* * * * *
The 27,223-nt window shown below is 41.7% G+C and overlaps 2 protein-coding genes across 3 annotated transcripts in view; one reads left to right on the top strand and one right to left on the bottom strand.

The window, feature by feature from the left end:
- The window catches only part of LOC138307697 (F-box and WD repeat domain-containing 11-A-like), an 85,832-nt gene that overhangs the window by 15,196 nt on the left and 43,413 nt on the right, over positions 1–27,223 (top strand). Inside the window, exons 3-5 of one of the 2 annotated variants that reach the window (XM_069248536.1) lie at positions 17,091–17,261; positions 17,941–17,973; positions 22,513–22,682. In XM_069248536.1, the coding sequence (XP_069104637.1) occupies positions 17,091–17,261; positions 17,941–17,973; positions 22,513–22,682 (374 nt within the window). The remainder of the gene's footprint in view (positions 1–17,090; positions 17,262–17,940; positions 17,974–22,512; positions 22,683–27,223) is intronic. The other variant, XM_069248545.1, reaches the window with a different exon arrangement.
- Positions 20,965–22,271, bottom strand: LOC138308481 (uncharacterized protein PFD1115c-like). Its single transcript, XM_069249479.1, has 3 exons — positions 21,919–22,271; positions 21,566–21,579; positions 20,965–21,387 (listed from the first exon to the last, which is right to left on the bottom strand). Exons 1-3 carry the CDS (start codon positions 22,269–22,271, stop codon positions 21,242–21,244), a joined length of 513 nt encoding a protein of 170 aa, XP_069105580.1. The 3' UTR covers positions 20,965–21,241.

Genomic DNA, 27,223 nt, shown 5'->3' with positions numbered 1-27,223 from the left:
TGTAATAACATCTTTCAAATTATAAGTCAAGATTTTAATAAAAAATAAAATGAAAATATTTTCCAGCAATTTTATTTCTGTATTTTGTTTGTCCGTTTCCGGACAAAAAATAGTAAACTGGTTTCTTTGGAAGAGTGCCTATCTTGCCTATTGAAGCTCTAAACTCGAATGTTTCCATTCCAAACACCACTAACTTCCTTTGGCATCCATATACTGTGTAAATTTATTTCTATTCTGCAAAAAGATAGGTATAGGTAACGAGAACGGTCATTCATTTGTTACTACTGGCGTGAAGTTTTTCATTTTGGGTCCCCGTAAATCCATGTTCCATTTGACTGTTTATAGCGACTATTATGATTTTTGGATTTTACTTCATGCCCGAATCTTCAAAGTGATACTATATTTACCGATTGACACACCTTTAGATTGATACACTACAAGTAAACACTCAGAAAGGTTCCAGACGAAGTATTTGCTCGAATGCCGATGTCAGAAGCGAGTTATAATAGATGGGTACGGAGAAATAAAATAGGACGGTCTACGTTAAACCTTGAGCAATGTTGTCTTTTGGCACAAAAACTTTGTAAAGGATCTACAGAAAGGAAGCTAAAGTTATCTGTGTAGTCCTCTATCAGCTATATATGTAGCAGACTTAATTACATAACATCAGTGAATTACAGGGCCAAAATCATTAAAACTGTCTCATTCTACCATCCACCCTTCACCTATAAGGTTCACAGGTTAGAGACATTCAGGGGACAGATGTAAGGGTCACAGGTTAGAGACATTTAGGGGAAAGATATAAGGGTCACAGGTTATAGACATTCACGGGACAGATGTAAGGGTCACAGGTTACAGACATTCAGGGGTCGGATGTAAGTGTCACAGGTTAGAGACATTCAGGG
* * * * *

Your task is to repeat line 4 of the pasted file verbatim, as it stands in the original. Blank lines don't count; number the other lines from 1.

- Positions 20,965–22,271, bottom strand: LOC138308481 (uncharacterized protein PFD1115c-like). Its single transcript, XM_069249479.1, has 3 exons — positions 21,919–22,271; positions 21,566–21,579; positions 20,965–21,387 (listed from the first exon to the last, which is right to left on the bottom strand). Exons 1-3 carry the CDS (start codon positions 22,269–22,271, stop codon positions 21,242–21,244), a joined length of 513 nt encoding a protein of 170 aa, XP_069105580.1. The 3' UTR covers positions 20,965–21,241.